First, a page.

Madoff forced me to look at my life with a bigger lens.
I started new businesses. I channelled my frustration into more networking, into ideas, into experimenting with my creativity to try new careers.
I do the items on this checklist almost every day.
Thank you Bernie Madoff. You did very bad things. And I met you when I was lost in my life. This is not about you. Or about me.
It’s what you and I did together.
Here they are…
10 things you need to do if you were fired yesterday:
Make a list of places or people you might want to work with. Then come up with a list of 10 ideas for each of them that can make them money. This way you keep your idea muscle intact. Then pitch your ideas to each. If you can’t, move onto the next one. This technique works.
Schedule a lunch with someone you haven’t seen in three years. Could be anyone. But it has to be someone you haven’t seen in at least three years. This injects new blood into the system. You need a total transfusion to get rid of the infected old blood.
Make a list of the people you’ve worked with over the past ten years that you are grateful you worked with. Email them and tell them why you were grateful you worked with them. Ask them sincerely how they are doing. This is one of the most important things on the list.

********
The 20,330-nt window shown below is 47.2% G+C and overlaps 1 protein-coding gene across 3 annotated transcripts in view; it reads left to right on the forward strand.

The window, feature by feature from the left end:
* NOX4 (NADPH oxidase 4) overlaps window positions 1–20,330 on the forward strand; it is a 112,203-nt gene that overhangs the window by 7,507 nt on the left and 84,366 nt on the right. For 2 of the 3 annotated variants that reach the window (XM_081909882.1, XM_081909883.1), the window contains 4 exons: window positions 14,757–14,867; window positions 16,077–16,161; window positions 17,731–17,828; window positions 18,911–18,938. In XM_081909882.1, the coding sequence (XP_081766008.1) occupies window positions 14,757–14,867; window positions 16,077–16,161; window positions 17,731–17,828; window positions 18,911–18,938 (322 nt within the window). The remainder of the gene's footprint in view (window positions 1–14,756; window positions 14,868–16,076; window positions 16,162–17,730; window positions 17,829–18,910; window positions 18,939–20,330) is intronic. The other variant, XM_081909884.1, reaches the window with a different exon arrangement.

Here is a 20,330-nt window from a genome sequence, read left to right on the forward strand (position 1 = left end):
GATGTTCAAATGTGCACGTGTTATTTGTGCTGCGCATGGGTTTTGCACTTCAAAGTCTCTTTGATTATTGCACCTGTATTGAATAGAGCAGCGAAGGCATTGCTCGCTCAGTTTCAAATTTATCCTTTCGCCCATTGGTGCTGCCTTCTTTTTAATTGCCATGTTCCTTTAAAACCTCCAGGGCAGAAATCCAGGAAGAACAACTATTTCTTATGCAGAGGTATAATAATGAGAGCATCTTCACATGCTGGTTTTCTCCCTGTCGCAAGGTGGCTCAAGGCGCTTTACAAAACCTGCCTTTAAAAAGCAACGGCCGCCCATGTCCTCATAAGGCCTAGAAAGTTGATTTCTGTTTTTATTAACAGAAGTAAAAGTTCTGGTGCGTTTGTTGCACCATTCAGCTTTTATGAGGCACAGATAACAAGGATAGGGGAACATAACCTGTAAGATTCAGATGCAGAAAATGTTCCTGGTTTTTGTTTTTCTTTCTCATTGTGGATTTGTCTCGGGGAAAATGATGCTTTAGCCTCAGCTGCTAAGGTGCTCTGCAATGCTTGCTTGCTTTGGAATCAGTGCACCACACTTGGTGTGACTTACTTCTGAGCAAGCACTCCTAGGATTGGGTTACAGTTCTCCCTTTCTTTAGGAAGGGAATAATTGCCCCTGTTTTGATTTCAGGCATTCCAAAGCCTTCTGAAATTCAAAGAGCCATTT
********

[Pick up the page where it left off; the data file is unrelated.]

Write a book in the next three days. You can write a 30-page book called “100 things To Do The Day After You Are Fired.” Make it funny. Time to dominate the publishing industry while you are unemployed! Make a list of the possible 30-page books you can do. Then tomorrow start one of the books.
Lunch – Part II
Have lunch with one person in your industry. Have your ideas ready for that person. Have him critique your ideas. Learn.
You are going to feel like the people at your old job wronged you. But they are just trying to survive also. Make a list of all the good qualities that person has and send them an email why you think they are good at what they do.
Go completely in a different direction. What other industry can you work in! What other location can you live in? Make up the wildest fantasies about what you can do. Keep going until there is on possible direction you can execute on today. Brainstorm for an hour and some little slice of reality might peek through.
Wake up early, exercise, take a shower, wear a suit, go into the city, and walk around. Smell that freshness on you. It makes you feel as if you are ready for anything. And you are. That’s all you need to do that day. Heck, go to a museum. You won’t have this opportunity for freedom forever.
Make a list of all expenses you can slash. Make your runway as long as possible. There are plenty of sites to advise how to do this. Picture your worst- worst case scenario. It’s never as bad as you think. Write it down. Write down the plan for the worst-case scenario. Then take a nap. You just had a bad day. You need to rest.
Contact other people who used to work at your old company. Maybe they even worked there ten years ago. Reconnect. Come up with ideas for them.
[This post by James Altucher first appeared on LinkedIn and has been reproduced with permission.]